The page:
Title: Re: Monsters fading from collective memory
Post by: Hepcat on February 17, 2019, 11:09:18 PM
You really should be listening to instrumentals.


Here are three really good ones I can recommend:

http://www.youtube.com/watch?v=oaerDa_81mQ# (http://www.youtube.com/watch?v=oaerDa_81mQ#)

http://www.youtube.com/watch?v=gjgjoSsOvi4# (http://www.youtube.com/watch?v=gjgjoSsOvi4#)

http://www.youtube.com/watch?v=HClX2s8A9IE# (http://www.youtube.com/watch?v=HClX2s8A9IE#)

We live in a democracy (kinda)....


Actually if I'm right about your locale we both do, no kindas about it.

...everyone's opinion makes it work.


It sounds to me as if you're talking about freedom of speech. Democracy per se is simply majority rule and doesn't itself guarantee any of the rights such as freedom of speech that we take for granted. These must be protected from the vicissitudes of popular opinion by something like a Constitution which sets out limitations on government powers.

Maybe youre referring to your, rather bland, taste in music.


Given that my taste in music extends from the top forty hits of the late fifties to certain present day selections and crosses multiple genres, it's much broader and in that respect much less bland than your own.

...I'm not a Beatles fan (except the White Album)....


And that's precisely a case in point. The White Album is the only Beatles' album that I really don't like.  Which of us has the broader taste in the Beatles' catalogue of music therefore? And for whatever reason the broadness of my musical taste seems to annoy you. This I don't understand.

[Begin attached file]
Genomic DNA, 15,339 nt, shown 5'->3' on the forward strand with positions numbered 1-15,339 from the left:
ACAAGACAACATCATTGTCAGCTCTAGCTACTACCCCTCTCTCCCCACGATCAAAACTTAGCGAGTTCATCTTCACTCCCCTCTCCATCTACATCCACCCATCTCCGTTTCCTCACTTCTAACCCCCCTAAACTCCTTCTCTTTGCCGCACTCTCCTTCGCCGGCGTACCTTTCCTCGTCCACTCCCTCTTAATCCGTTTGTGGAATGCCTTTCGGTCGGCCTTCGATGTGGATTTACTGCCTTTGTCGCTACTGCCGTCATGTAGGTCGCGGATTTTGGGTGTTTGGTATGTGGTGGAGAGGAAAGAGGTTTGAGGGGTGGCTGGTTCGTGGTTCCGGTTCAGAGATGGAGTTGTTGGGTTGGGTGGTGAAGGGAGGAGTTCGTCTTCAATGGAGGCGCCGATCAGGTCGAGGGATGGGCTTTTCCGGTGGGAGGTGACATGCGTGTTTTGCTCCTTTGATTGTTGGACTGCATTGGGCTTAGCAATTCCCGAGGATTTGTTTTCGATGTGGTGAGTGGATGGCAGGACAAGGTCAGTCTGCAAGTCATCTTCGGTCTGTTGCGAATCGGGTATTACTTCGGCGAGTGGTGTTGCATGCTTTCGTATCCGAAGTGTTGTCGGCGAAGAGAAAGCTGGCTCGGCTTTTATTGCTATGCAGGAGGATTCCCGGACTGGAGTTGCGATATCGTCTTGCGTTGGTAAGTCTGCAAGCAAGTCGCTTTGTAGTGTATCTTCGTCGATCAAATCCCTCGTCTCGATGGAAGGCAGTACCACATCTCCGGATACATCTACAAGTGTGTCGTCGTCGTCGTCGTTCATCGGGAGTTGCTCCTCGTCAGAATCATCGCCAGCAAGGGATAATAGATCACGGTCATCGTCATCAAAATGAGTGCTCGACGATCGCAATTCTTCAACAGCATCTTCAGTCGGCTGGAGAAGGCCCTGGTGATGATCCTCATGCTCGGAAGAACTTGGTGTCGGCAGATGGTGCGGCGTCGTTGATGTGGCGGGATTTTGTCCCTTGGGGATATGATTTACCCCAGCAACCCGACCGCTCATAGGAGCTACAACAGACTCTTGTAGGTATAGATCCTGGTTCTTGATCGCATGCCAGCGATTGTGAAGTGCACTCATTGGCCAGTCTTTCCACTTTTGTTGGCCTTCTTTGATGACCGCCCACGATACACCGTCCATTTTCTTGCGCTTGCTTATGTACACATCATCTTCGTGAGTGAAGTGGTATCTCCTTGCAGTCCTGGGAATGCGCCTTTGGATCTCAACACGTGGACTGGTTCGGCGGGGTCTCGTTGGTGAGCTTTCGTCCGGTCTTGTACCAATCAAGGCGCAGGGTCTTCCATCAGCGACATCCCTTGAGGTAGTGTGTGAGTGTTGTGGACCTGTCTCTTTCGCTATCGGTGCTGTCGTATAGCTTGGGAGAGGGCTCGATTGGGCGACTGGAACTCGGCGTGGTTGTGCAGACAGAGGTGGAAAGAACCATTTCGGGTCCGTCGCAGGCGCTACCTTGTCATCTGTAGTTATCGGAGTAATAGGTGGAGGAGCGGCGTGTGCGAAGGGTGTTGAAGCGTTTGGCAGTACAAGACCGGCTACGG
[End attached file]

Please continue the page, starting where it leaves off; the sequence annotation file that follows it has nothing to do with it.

Just because some people don't agree with Lennon's world view doesn't invalidate it.


On that point anyway we agree.

Many people trash "Imagine" because it doesn't agree with their political views....


I just find it annoying when a rock star thinks he's a learned scholar or someone with particular insight just because he's sold a lot of records. "Stop being such a windbag John and sing me a song. It said 'concert' not 'political rally' on the ticket I bought."

Many people trash "Imagine" because ... it trashes religion (fine with me).


Fine with me too. One of the few things that interest me even less than religion though is Lennon's views on religion. Like I say, he was just a rock star.

 ;)
Title: Re: Monsters fading from collective memory
Post by: Hepcat on February 17, 2019, 11:32:51 PM
I think the fuss over "Imagine" is usually a political issue.

Precisely.

Why not pick on really sh*tty lyrics like "I Want to Hold Your Hand" or "She Loves You (Yeah, Yeah, Yeah)"? They're not political.

You've answered your own question right there. It's because they're not political.

I feel the same way about redneck music...cant stand it or its "values".

Huh? What's redneck music? And how can music (without lyrics) have values? Can you provide examples?

In general I've always thought that only sentient beings can have "values".

 ???
Title: Re: Monsters fading from collective memory
Post by: Mord on February 18, 2019, 12:16:36 AM
Yeez, you over-intellectualise everything.  I think you live in Canada, you guys have a decent leader. As for Democracy being rule by majority...you're absolutely right. We had 3 million more people voting for the candidate that lost. Explain that. I want my songwriters to write about the world they live in. This "shut up and play" bullsh*t is just noise from people who don't like the message. Tough sh*t...go listen to your complacent easy listening. Wait...why are we criticising John f*cking Lennon when Katy Perry, Justin Bieber, Kanje West, are still alive and making crappy music we could really be taking apart. I think musicians have a much more expansive world view. They travel all over the world and are more worldly than most people. I can understand why Mars A666 said what he did about Lennon. He is a punker